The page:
Yale Launches an Archive of 170,000 Photographs Documenting the Great Depression

dorothea langeDuring the Great Depression, The Farm Security Administration—Office of War Information (FSA-OWI) hired photographers to travel across America to document the poverty that gripped the nation, hoping to build support for New Deal programs being championed by F.D.R.’s administration.

Legendary photographers like Dorothea Lange, Walker Evans, and Arthur Rothstein took part in what amounted to the largest photography project ever sponsored by the federal government. All told, 170,000 photographs were taken, then catalogued back in Washington DC. The Library of Congress became their eventual resting place.

walker evans

We first mentioned this historic project back in 2012, when the New York Public Library put a relatively small sampling of these images online. But today we have bigger news.

Yale University has launched Photogrammar, a sophisticated web-based platform for organizing, searching, and visualizing these 170,000 historic photographs.

arthur rothstein

The Photogrammar platform gives you the ability to search through the images by photographer. Do a search for Dorothea Lange’s photographs, and you get over 3200 images, including the now iconic photograph at the bottom of this post.

Photogrammar also offers a handy interactive map that lets you gather geographical information about 90,000 photographs in the collection.

And then there’s a section called Photogrammar Labs where innovative visualization techniques and data experiments will gradually shed new light on the image archive.

According to Yale, the Photogrammar project was funded by a grant from the National Endowment for the Humanities (NEH). Directed by Laura Wexler, the project was undertaken by Yale’’s Public Humanities Program and its Photographic Memory Workshop. You can learn more about the genesis of the project and its technical challenges here.

rothstein 3
Top image: A migrant agricultural worker in Marysville migrant camp, trying to figure out his year’s earnings. Taken in California in 1935 by Dorothea Lange.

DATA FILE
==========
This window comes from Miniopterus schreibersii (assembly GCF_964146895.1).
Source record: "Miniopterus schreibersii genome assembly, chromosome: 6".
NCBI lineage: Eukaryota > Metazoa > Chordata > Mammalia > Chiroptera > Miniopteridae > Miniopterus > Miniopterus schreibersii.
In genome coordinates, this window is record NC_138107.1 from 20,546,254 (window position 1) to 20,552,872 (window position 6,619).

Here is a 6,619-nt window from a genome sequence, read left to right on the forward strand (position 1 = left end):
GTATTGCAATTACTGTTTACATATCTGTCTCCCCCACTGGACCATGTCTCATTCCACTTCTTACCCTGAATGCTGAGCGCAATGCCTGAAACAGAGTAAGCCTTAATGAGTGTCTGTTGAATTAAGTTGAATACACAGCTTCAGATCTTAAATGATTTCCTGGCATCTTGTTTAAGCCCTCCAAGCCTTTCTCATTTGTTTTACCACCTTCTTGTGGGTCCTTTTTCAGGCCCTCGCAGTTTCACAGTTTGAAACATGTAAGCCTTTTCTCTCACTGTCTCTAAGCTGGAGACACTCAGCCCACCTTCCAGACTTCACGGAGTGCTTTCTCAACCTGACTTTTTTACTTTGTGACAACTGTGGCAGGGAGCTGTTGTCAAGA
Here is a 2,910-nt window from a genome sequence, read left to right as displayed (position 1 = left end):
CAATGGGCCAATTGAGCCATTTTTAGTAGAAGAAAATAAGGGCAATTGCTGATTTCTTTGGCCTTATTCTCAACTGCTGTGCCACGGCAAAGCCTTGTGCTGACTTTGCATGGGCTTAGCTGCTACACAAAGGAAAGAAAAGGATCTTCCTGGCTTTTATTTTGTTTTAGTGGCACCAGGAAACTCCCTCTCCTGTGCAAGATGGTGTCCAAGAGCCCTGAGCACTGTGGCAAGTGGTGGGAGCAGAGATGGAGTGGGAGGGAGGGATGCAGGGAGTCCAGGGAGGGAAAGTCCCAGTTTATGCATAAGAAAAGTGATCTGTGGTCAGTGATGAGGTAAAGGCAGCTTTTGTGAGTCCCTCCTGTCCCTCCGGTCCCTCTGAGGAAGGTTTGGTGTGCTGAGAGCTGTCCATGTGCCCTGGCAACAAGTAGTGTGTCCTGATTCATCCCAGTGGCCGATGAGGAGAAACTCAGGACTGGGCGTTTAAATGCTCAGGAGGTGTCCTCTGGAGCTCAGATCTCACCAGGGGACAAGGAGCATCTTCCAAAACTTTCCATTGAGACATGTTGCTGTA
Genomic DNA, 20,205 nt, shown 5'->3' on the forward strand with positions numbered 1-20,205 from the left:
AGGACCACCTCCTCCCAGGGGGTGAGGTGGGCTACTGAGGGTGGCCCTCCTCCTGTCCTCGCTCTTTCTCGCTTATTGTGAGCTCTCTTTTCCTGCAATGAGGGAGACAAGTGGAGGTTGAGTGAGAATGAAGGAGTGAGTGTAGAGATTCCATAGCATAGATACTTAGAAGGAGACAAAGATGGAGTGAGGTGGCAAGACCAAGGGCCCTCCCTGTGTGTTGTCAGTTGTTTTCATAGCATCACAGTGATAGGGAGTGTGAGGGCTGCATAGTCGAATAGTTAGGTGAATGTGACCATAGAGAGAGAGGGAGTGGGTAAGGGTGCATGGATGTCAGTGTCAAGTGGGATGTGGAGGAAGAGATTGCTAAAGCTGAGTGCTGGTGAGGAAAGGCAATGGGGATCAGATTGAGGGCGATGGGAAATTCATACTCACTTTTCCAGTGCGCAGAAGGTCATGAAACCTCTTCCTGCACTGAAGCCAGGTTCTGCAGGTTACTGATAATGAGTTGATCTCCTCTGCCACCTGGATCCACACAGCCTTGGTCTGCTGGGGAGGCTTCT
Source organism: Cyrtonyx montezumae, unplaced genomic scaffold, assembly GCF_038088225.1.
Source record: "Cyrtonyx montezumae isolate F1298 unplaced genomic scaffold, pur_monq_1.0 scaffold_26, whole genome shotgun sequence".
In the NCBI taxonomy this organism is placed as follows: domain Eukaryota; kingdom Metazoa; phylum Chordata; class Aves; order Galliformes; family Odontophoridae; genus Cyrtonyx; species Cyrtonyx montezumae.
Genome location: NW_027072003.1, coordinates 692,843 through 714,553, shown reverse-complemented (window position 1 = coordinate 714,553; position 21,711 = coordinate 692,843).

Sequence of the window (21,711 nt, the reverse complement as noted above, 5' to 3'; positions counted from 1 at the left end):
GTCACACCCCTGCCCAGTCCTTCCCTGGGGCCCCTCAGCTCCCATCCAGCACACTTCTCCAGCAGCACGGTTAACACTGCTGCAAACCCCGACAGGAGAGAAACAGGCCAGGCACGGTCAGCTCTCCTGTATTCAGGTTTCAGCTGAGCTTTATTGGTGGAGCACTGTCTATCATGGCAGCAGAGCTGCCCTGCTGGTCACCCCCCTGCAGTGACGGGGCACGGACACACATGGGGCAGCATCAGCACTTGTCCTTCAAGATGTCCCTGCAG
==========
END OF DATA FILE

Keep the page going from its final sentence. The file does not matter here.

Second image: Allie Mae Burroughs, wife of cotton sharecropper. Photo taken in Hale County, Alabama in 1935 by Walker Evans.

Third image: Wife and children of sharecropper in Washington County, Arkansas. By Arthur Rothstein. 1935.

Fourth image: Wife of Negro sharecropper, Lee County, Mississippi. Again taken by Arthur Rothstein in 1935.

Bottom image: Destitute pea pickers in California. Mother of seven children. Age thirty-two. Taken by Dorothea Lange in Nipomo, California, 1936.

lange bottom

h/t @pbkauf

Related Content:

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The Finland Wartime Photo Archive: 160,000 Images From World War II Now Online



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by | Permalink | Comments (6) |

  • Rei Almeida

    Wonderful insight into the great deppression BUT: “Wife of negro sharecropper”…seriously? Is that how people should be described in 2014? Even if the picture dates back to 1935. We needn’t use that terminoligy.

  • Kev

    It’s an accurate and non-offensive description. Depression is spelled with one “P” .

  • MRadzikowo

    I think that might simply be the original given title of the photograph, from the photographer himself, hence the datedness of the description. Offensive to modern sensibilities, yes, but nevertheless an inseparable part of the historical record that formed those sensibilities.

  • Jeff Barker

    Negro simply means black, It’s not a put down. These folks have been referred to as Negros, Blacks, and now African-Americans. I do not refer to myself as an English-American. I was born here as were most of them. We are all Americans. A little hyper-sensitive aren’t we? This term, I’m sure as someone said below that it was how the picture was described back in the 1930′s.

  • open literature

    These are probably original titles for the photos that the photographers labeled the photos as. It should be “ok” for NPR to report history as it was recalled by the people who recorded. Lets not mute the voice of history to make it more palatable for those who can’t understand the road that brought us here.

  • Frank Capolla

    The distance between Negro and Nigger is vast.

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